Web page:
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Anonymous Hacktivists Help FBI in Finding The Centcom Hackers

Events suddenly took a strange turn, FBI is now using information obtained by hacktivist group Anonymous to help it find the hackers who compromised the Centcom Twitter account and YouTube channel for about 30 minutes and tarnished them with ISIS messages and threats against US soldiers. On January 13, just as President Barack Obama was speaking on cyber security & outlining the new cyber-security measures, the hackers compromised Centcom accounts. The hackers also claimed to have compromised officials’ mobile devices but the US Army confirmed that the hackers had access only to social media account and nothing else and they haven’t used the accounts to spread any sort of malicious code either.

“CENTCOM’s operational military networks were not compromised and there was no operational impact to U.S. Central Command. CENTCOM will restore service to its Twitter and YouTube accounts as quickly as possible. We are viewing this purely as a case of cyber vandalism,” reads the statement issued by the CENTCOM.

It was first believed that a Twitter account named CyberCaliphate- the hacking wing of ISIS was behind the attack, however Anonymous Hacktivists claimed that the attacks actually came from inside US, from the state of Maryland and not the Middle East. The group commented that it didn’t appear that the hackers were using proxies to hide their original location. The group traced the IP addresses of the hackers and narrowed it down to 11 IP-addresses which were used in the attacks.

The @TheAnonMessage even audaciously tweeted to the official FBI Twitter account to inform them of the information, adding “You’re welcome” in their tweet. Seemingly, FBI took notice of their tweets as on January 16 a memo from the Federal Bureau forwarded the IP addresses to many security experts to verify the credibility of the information with the help of the data which was in possession of those experts. The memo reads:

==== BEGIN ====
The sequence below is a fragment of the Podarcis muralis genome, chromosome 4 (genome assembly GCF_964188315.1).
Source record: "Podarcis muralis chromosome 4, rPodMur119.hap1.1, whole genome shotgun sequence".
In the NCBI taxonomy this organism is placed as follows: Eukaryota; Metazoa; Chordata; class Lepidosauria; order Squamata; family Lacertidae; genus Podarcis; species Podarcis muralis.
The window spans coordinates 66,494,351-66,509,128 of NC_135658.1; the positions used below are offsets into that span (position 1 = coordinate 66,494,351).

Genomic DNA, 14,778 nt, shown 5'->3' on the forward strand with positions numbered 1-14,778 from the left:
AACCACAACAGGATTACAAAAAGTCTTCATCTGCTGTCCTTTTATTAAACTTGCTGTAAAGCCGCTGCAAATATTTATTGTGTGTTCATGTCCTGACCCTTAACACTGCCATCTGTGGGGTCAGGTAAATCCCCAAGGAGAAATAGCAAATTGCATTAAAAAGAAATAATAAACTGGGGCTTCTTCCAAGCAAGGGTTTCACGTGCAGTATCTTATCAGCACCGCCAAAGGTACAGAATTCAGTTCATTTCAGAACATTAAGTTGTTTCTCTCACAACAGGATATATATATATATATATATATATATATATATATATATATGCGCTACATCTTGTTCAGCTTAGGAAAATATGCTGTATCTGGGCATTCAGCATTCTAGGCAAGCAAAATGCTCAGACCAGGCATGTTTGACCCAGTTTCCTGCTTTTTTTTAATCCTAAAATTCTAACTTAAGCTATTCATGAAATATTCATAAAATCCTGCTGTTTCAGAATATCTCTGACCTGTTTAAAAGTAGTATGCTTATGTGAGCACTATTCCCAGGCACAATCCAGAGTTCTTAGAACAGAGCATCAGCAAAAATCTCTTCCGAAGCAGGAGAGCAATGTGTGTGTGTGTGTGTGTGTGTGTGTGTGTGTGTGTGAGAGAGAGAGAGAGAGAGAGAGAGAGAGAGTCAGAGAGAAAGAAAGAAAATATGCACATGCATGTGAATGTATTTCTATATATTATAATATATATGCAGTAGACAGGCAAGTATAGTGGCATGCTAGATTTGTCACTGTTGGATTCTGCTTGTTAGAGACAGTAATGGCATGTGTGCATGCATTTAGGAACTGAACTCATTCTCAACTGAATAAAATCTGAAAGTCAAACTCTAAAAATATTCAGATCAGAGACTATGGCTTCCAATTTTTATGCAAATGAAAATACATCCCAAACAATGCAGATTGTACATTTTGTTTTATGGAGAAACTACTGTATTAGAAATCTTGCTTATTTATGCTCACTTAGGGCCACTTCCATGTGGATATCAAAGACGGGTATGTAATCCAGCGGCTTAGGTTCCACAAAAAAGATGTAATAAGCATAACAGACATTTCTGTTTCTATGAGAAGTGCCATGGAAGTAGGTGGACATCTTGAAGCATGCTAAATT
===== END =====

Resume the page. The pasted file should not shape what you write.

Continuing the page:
“On 12 January 2015, at 2:01PM CST, @TheAnonMessage, a Twitter account associated with the Anonymous hacking group, tweeted 11 IP addresses involved with the CENTCOM hack with the message. The FBI is providing a list of IPs obtained from @TheAnonMessage Twitter Account, and encourages recipients to examine their networks for any activity related to these IP addresses.”

In the past the FBI has tracked and arrested multiple members of the Anonymous hacktivists group including the Americans, Barrett Brown for plotting the overthrow of the US government, and Jeremy Hammond for hacking servers of Statfor, a private intelligence company, and leaking its information to anti-secrecy site- WikiLeaks, as well as several members of the LulzSec offshoot in the UK.  Surprisingly the Federal Bureau of Investigation has also worked with the same group in 2012 when they carried out several cyberattacks on corporate and government websites in Brazil to help the FBI carry out their biggest cybercrime investigations. The @TheAnonMessage erringly identified a police officer as the killer of Mike Brown in August, 2014 too. Even so, subsequently the account suggested that they intentionally named the wrong person to force the police to reveal Darren Wilson’s identity.

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